Hello World from Carlos! I want to share my thoughts on some resources that have been useful in my study of Korean.
My journey learning Korean began with a google search for free local classes in Boston. To my surprise there was actually one completely free class, and it was held at MIT by native Korean student volunteers. The class was held every Wednesday night for 1.5 hours for two months. Each class started off with a lecture with written exercises and then was followed up with oral practice. Homework was assigned after every class to get some additional practice. It was here I first learned the Korean alphabet, some basic words, and a few grammar lessons.
Once the classes ended, I began looking for some other resources. There were so many, and I found lots of books, eBooks, websites, podcasts, and phone apps. One of the best resources that has worked for me was a website called How to Study Korean. This site was created by a native English speaker who has studied Korean extensively. During his studies he took notes on everything, and then decided to create a site to teach everything he had learned. And it’s completely free!
The website is broken up into 6 units with about 25 lessons within each unit. It starts from the basics of the alphabet to advanced grammar structure. Each lesson introduces some new vocabulary and grammar points, and each subsequent lesson builds on what you have previously learned. Each vocabulary word has an audio file so you can hear what proper pronunciation sounds like. (I believe his girlfriend, a native Korean speaker, records the audio.) He goes so in depth that you can click each vocabulary word and get a few different usages and examples of that word.
At the end of every lesson, there is a mini test that helps to reinforce the concepts learned in that lesson, along with a newly added audio test. And at the end of every unit (25 lessons) there is a unit test that covers everything in that unit. For those who want even more practice, there are a variety of different workbooks that can be purchased for $5.00 each.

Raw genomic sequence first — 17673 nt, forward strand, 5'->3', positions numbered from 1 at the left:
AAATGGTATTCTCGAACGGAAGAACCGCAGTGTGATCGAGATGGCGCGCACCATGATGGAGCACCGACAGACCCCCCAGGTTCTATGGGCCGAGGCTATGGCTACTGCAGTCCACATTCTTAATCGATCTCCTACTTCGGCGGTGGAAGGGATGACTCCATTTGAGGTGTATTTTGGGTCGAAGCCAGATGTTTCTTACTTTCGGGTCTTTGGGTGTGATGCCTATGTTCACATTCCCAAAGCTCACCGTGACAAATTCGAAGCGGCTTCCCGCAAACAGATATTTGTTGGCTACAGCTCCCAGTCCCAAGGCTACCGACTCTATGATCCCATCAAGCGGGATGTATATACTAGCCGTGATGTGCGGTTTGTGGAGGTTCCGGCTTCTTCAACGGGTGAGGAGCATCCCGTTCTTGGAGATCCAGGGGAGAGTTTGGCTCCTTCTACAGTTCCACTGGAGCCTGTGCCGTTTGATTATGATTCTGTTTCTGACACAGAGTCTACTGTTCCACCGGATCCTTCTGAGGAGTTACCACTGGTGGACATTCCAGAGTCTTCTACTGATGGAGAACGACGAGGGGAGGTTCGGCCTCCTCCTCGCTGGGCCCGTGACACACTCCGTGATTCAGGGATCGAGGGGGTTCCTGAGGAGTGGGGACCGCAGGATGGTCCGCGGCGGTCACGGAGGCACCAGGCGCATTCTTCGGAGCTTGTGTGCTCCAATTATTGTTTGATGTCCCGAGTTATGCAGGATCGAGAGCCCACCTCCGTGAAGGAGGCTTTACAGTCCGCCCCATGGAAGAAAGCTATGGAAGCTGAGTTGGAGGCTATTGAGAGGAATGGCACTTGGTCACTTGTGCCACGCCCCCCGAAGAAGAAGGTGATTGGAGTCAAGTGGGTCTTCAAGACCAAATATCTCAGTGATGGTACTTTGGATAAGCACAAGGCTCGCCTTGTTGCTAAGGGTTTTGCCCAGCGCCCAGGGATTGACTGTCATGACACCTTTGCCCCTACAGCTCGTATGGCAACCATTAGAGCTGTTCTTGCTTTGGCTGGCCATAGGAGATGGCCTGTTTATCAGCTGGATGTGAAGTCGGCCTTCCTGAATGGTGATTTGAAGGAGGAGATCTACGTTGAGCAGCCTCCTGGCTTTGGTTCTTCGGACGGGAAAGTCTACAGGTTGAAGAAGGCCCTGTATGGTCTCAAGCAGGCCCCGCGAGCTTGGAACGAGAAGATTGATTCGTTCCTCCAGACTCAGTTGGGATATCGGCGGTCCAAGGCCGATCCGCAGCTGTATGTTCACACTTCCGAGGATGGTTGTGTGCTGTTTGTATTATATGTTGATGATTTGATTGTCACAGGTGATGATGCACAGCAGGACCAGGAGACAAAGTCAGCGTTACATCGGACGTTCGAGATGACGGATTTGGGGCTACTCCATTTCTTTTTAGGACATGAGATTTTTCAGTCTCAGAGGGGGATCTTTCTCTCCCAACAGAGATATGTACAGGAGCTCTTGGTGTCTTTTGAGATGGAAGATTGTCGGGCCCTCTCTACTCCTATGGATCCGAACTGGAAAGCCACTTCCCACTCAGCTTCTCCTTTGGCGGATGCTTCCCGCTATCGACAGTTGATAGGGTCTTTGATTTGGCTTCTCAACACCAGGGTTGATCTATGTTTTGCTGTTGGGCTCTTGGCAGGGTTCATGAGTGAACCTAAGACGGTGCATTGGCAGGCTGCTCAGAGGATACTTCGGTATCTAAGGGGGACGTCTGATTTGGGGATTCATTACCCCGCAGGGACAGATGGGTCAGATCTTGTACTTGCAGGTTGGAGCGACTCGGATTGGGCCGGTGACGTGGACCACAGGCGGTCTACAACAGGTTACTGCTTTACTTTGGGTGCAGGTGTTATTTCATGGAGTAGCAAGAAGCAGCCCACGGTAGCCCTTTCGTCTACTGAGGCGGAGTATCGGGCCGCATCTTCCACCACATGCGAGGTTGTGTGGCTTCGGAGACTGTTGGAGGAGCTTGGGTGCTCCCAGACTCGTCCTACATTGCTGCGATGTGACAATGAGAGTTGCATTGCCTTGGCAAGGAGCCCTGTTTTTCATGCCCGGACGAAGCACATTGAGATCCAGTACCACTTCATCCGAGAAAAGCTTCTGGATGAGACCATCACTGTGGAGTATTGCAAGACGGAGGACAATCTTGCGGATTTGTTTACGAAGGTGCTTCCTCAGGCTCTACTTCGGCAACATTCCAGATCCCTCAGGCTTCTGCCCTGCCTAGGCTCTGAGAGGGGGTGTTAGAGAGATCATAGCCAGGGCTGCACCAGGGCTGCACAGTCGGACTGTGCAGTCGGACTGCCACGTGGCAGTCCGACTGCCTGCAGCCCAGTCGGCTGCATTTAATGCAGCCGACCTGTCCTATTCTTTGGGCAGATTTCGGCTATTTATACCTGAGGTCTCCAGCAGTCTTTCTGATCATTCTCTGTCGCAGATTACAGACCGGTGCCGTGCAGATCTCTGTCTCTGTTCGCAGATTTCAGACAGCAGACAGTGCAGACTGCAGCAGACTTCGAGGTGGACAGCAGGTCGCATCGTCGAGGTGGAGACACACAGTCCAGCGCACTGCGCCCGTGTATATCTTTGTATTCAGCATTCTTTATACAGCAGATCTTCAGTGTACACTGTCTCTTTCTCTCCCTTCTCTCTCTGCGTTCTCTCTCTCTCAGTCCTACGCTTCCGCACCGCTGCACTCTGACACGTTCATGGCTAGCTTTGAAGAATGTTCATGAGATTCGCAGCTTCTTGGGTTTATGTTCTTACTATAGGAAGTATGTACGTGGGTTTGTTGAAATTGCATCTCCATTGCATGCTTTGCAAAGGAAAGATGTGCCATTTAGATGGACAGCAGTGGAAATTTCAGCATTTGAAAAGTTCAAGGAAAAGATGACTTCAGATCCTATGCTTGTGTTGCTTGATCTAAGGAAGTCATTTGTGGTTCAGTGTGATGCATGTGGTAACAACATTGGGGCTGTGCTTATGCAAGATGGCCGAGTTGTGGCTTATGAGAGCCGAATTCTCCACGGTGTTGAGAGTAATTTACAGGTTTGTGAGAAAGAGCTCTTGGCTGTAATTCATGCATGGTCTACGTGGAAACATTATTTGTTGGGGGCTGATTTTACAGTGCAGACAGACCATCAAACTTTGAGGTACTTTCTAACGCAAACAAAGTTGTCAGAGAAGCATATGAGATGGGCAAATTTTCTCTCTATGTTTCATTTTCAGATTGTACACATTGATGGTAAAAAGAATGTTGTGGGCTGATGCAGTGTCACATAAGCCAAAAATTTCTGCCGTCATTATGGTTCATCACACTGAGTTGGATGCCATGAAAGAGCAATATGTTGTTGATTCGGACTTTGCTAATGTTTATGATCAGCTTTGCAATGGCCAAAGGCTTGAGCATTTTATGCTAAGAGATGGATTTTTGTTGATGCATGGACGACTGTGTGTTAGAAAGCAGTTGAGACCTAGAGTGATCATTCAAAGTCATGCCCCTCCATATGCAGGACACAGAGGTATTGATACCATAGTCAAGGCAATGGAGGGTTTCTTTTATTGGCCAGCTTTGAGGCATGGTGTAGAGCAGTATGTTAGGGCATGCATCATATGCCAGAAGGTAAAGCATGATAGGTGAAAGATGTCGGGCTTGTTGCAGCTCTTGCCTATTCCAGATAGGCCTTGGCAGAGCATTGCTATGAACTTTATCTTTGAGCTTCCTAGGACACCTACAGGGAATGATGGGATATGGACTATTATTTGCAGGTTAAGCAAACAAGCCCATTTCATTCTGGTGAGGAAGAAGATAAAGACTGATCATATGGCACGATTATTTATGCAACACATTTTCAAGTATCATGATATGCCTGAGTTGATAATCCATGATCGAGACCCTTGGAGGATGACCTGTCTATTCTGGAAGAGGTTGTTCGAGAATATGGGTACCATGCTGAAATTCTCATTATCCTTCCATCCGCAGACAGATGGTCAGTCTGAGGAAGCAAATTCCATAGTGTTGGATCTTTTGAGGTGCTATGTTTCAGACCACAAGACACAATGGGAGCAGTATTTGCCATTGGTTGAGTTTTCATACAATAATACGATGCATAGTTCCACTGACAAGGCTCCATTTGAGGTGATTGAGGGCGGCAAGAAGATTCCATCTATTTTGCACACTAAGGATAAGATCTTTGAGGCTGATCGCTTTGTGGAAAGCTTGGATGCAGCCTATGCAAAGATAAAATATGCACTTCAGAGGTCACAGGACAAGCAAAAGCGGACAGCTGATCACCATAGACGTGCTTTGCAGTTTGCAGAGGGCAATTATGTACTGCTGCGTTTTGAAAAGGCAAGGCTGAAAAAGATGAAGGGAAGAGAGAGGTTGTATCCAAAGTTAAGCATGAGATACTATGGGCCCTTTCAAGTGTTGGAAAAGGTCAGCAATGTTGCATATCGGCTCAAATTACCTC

I have really enjoyed this site because each lesson covers one or two specific grammar points and really goes into detail. You can really take your time with it and learn the concepts well. Moreover, there is a great balance of reading, listening, and writing practice, which makes it more interesting and fun.
The How to Study Korean lessons use an online tool called Memrise, which has user submitted picture flashcards to help learn the vocabulary. Memrise, as suggested by its name, helps you to memorize words through pictures and word associations. The picture to the side illustrates an example of this. The word is 집(jib) but pronounced like “ cheap”. Anyone in the community can make a card for this word. This card uses an image of a cheap looking house to help learners associate “jib” with “cheap”. Now every time you hear 집 you will think of this image, and never forget the word: you have Memrised it!
As you learn new vocabulary you are tested with multiple choice questions, audio clips, and even spelling. For every lesson in HTSK there is a matching lesson in Memrise with all the same vocabulary. I have found that I am more easily able to absorb new material when using Memrise in conjunction with HTSK.
The How to Study Korean site and Memrise have been very helpful in my Korean study. I’m always looking to hear about what resources other people are using, so feel free to share!